Riana Pfefferkorn is the Cryptography Fellow at the Stanford Center for Internet and Society. Her work, made possible through funding from the Stanford Cyber Initiative, focuses on investigating and analyzing the U.S. government's policy and practices for forcing decryption and/or influencing crypto-related design of online platforms and services, devices, and products, both via technical means and through the courts and legislatures. Riana also researches the benefits and detriments of strong encryption on free expression, political engagement, economic development, and other public interests.
Prior to joining Stanford, Riana was an associate in the Internet Strategy & Litigation group at the law firm of Wilson Sonsini Goodrich & Rosati, where she worked on litigation and counseling matters involving online privacy, Internet intermediary liability, consumer protection, copyright, trademark, and trade secrets and was actively involved in the firm's pro bono program. Before that, Riana clerked for the Honorable Bruce J. McGiverin of the U.S. District Court for the District of Puerto Rico. She also interned during law school for the Honorable Stephen Reinhardt of the U.S. Court of Appeals for the Ninth Circuit. Riana earned her law degree from the University of Washington School of Law and her undergraduate degree from Whitman College.
High Res Photo of Riana Pfefferkorn
In October, we covered a significant case in Brooklyn federal court that tackles the hot-button issue of whether tech companies should be compelled to provide law enforcement with the ability to access information that’s protected by encryption.
Last week, the government of the United Kingdom proposed a bill that would codify and expand the surveillance powers afforded to UK intelligence and law enforcement agencies. The Draft Investigatory Powers Bill would consolidate current laws governing surveillance and police investigations, codify the UK government’s and courts’ interpretations of what those laws permit, and in some instances extend existing law to grant new powers to government.
Arguing that if the court should not compel Apple to create software to enable unlocking and search of the San Bernardino shooter’s iPhone, it will jeopardize digital and personal security more generally.
Last week, Deputy Attorney General Rod Rosenstein gave a speech about encryption that prompted a considerable amount of well-deserved blowback. His speech rehashed a number of long-discredited technical proposals for “solving” the “going dark” problem, and it also misstated the law.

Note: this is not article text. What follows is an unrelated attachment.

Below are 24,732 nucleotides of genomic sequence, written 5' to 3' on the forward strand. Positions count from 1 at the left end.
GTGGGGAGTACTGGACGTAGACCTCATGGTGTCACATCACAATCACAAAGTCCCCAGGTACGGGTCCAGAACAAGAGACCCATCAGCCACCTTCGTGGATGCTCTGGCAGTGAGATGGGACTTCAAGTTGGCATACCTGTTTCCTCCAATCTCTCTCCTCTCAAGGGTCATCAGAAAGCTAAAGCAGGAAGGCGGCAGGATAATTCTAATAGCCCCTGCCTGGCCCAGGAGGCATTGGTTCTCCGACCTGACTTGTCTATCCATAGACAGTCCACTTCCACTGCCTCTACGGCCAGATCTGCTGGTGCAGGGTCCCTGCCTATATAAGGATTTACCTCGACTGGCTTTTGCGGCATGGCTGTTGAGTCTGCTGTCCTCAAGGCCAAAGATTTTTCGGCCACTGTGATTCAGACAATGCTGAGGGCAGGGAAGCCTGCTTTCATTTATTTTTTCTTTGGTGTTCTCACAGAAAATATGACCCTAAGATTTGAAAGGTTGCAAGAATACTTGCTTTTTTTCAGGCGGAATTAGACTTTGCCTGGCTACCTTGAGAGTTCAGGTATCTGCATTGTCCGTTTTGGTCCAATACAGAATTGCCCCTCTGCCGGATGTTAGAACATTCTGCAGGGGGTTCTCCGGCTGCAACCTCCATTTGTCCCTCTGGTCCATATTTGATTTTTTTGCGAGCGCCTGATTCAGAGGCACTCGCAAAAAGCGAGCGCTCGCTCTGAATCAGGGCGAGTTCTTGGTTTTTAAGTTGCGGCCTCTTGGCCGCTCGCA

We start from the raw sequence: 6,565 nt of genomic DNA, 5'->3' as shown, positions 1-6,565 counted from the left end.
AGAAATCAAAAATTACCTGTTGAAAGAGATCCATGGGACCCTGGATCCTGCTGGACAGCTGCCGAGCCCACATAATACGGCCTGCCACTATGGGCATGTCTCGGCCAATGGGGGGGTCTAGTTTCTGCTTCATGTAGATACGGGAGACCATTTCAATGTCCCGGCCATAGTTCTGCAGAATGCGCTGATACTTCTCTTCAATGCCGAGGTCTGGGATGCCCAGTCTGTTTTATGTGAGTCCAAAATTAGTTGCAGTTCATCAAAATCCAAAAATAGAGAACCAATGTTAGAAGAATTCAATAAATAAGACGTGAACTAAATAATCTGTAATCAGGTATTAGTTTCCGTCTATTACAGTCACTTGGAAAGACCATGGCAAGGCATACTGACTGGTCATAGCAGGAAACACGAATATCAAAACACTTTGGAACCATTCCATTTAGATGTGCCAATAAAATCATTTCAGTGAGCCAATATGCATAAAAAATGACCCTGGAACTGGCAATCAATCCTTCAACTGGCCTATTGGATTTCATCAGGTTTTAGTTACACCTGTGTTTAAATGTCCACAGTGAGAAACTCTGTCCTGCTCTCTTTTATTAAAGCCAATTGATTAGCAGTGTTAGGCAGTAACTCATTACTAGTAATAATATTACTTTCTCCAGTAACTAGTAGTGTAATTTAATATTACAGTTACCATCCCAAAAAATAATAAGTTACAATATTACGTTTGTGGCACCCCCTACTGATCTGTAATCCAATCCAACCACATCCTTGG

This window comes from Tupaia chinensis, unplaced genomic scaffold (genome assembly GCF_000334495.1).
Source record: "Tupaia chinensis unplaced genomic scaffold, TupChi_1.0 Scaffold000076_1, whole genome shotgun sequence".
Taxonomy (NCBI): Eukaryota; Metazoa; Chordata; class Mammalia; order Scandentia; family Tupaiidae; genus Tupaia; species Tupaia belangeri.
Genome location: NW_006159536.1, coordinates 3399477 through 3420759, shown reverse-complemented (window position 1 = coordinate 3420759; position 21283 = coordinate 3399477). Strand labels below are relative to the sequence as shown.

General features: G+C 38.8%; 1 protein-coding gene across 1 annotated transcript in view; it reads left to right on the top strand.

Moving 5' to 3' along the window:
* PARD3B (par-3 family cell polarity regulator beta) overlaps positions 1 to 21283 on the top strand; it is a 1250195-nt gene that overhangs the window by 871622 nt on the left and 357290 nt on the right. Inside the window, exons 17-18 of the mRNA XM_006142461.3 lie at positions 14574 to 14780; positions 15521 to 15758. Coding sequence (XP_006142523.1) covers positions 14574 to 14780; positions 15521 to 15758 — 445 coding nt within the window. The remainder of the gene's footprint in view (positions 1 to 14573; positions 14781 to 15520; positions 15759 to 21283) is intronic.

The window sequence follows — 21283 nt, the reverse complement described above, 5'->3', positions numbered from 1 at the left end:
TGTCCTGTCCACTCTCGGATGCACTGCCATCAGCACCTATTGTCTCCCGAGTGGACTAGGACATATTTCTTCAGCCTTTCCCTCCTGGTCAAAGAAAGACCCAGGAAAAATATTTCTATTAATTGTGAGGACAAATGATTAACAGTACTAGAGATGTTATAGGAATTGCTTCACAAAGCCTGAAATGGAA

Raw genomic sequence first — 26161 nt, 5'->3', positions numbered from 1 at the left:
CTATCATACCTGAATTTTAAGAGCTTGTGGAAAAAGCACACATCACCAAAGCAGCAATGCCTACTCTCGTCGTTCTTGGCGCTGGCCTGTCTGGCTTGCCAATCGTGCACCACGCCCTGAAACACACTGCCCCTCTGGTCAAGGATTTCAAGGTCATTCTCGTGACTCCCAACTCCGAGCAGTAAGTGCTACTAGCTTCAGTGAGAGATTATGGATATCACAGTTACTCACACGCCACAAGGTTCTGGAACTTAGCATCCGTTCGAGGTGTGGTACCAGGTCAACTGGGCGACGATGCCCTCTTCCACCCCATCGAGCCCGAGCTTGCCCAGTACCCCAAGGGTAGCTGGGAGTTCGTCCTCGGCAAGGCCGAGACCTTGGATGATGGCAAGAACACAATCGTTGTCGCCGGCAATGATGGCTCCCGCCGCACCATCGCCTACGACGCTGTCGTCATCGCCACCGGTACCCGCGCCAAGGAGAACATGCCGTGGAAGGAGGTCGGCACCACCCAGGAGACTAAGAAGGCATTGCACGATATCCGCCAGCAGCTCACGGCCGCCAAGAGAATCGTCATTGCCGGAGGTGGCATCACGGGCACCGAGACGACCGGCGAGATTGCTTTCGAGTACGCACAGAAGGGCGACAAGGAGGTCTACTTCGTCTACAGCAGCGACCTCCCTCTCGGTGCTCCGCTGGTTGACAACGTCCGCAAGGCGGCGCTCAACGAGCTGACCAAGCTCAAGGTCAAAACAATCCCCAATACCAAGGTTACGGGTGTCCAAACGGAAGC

"“It’s basically the gloves coming off,” said Riana Pfefferkorn, a cryptography fellow at Stanford University’s Center for Internet and Society.
"Riana Pfefferkorn, a cryptography fellow at the Stanford Center for Internet and Society, said the phone could contain information not available elsewhere, like data stored and deleted locally, but in this case she doesn’t see the point.
“I don’t think this is a case where that would be forensically significant,” Pfefferkorn said of accessing the phone."
""Contrary to Rosenstein's inflammatory digs, strong encryption does help prevent crime, such as identity theft -- something 'responsible' companies need to worry about at a time when massive data breaches regularly dominate the headlines," said Riana Pfefferkorn, a cryptography fellow at Stanford Law School.
"The UK may also be concerned about the legality of their own demand to access encrypted messages. Riana Pfefferkorn, a cryptography policy fellow at Stanford University, said she sees a legal battle coming if the UK continues to force the issue, but she doesn't necessarily think the UK wants that fight.
"Riana Pfefferkorn, a legal fellow at Stanford University, agreed. She also said that this new software design choice may not specifically be about enhancing Fifth Amendment protections and trying to frustrate police efforts.
Registration is required for this free event.
With the DOJ recently bringing back the "Going Dark" debate, and now calling for "responsible encryption," what does the Trump administration have to say about strong crypto? Do we know yet? Do they?
If there's anyone who might be able to figure that out, it's Riana Pfefferkorn.
The EastWest Institute’s Global Cooperation in Cyberspace program anticipates future security risks, defines the outlines of potential conflict and brings together the people who can do something about it.
Lecture held during the First International Congress of Fundamental Rights and Criminal Procedure in the Digital Age, organized by InternetLab in partnership with the Faculty of Law of the University of São Paulo.
Cryptography Fellow Riana Pfefferkorn gave a lecture titled "The American debate on surveillance and encryption".
In this digital day and age we’re grappling with questions like:
- What are the key digital policy issues that matter to nonprofits in 2017?
- What are the most pressing challenges to nonprofits and activists?
- What should nonprofits, foundations and community activists know about? How can they get involved? And what should they be doing to keep themselves and their communities safe?
This event will help inform and open a conversation on this topic with our audience of foundation and nonprofit leaders, students, philanthropists and more.
What kind of surveillance assistance can the U.S. government force companies to provide? This issue has entered the public consciousness due to the FBI's demand in February that Apple write software to help it access the San Bernardino shooter's encrypted iPhone. Technical assistance orders can go beyond the usual government requests for user data, requiring a company to actively participate in the government's monitoring of the targeted user(s).